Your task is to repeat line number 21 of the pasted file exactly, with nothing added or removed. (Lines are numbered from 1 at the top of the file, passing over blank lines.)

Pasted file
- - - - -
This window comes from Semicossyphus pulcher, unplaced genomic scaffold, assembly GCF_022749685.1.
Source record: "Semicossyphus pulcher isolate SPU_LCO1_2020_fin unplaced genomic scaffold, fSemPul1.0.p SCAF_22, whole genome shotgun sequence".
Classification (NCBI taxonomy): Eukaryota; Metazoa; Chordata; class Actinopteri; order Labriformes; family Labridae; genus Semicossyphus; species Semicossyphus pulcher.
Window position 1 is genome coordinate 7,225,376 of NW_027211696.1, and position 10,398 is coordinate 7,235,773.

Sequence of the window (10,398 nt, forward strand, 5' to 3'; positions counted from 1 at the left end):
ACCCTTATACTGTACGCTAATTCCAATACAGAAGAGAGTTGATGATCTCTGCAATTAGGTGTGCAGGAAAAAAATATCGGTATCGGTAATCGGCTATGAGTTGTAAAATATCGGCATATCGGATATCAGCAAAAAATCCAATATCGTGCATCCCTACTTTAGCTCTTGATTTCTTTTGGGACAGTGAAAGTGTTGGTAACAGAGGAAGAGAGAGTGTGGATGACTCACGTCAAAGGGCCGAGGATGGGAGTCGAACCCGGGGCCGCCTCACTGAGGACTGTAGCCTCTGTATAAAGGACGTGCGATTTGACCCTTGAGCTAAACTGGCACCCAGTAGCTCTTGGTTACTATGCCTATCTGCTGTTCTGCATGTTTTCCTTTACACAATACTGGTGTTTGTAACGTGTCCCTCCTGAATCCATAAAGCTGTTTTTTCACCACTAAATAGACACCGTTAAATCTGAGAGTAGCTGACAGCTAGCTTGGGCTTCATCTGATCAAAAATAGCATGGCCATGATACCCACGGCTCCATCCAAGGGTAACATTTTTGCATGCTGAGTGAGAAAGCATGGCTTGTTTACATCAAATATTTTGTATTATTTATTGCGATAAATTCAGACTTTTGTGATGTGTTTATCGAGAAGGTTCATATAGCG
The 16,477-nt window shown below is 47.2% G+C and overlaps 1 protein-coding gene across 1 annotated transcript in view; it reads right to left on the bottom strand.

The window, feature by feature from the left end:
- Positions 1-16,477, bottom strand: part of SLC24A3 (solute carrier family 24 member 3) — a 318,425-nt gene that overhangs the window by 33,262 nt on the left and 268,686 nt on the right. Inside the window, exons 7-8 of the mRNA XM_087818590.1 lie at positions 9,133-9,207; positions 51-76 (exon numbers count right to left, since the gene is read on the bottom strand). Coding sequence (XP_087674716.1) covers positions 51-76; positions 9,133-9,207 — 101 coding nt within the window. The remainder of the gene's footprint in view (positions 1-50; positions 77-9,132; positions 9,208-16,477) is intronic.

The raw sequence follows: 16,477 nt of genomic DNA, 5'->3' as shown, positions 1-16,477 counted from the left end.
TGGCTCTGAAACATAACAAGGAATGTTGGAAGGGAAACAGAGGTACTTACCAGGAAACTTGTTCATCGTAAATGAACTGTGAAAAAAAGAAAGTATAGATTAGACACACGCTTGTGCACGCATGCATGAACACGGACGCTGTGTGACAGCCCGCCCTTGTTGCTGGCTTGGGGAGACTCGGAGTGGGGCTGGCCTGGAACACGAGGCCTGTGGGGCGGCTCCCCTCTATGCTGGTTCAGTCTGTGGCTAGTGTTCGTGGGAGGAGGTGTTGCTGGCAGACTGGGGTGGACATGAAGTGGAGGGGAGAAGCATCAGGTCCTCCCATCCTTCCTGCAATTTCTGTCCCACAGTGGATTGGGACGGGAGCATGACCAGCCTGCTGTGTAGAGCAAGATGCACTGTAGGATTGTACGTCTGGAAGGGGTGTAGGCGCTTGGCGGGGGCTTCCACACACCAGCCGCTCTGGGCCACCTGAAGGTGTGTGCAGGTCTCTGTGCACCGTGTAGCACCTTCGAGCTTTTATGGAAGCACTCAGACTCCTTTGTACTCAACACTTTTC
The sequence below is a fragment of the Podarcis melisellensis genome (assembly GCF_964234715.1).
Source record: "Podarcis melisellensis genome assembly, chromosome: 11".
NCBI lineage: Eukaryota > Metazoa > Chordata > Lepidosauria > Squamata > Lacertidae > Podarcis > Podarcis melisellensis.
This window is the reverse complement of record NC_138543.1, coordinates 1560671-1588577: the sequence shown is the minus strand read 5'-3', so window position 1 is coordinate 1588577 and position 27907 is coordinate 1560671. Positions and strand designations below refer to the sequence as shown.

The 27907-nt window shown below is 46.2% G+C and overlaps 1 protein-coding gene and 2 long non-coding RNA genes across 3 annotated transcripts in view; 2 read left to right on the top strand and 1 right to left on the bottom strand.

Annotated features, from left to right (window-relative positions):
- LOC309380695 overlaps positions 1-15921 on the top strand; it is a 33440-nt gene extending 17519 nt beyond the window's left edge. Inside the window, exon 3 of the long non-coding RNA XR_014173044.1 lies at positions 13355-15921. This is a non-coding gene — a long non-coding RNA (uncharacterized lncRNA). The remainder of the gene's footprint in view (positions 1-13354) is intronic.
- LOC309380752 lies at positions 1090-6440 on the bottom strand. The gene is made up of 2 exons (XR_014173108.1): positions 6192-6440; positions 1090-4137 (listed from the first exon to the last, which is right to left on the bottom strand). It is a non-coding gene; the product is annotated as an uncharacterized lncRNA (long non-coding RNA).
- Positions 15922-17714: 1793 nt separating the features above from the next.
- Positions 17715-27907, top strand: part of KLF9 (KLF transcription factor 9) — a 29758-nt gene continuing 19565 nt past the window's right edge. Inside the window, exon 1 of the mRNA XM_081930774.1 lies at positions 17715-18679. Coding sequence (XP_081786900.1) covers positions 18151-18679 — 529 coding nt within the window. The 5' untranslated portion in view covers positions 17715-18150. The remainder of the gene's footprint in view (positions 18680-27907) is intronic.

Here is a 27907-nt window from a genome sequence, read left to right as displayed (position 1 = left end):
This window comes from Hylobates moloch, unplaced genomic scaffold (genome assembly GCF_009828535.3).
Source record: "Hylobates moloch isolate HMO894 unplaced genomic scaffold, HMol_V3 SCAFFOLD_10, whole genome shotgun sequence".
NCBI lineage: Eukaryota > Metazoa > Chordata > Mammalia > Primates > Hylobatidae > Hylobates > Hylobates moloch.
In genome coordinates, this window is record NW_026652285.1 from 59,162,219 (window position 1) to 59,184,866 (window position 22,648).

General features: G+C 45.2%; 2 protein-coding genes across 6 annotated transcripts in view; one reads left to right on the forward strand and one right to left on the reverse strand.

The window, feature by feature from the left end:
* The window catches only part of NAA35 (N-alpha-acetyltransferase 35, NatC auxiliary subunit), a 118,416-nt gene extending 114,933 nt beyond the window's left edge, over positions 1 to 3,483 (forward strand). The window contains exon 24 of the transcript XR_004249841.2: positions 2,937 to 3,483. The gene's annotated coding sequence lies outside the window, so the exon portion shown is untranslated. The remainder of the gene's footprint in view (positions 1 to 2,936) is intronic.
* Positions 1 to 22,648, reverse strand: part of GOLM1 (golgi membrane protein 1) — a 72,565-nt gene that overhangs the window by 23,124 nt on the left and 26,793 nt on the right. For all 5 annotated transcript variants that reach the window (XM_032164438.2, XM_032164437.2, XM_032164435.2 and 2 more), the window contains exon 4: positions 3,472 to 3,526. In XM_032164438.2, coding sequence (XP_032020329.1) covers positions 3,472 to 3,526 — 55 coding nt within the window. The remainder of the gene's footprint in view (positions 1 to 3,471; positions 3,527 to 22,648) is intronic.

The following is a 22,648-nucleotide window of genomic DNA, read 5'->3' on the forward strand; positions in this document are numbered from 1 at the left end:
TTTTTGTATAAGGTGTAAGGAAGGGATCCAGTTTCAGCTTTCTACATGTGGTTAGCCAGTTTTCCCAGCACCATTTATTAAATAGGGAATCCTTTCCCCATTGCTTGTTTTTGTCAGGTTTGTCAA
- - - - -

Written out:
- Positions 17715-27907, top strand: part of KLF9 (KLF transcription factor 9) — a 29758-nt gene continuing 19565 nt past the window's right edge. Inside the window, exon 1 of the mRNA XM_081930774.1 lies at positions 17715-18679. Coding sequence (XP_081786900.1) covers positions 18151-18679 — 529 coding nt within the window. The 5' untranslated portion in view covers positions 17715-18150. The remainder of the gene's footprint in view (positions 18680-27907) is intronic.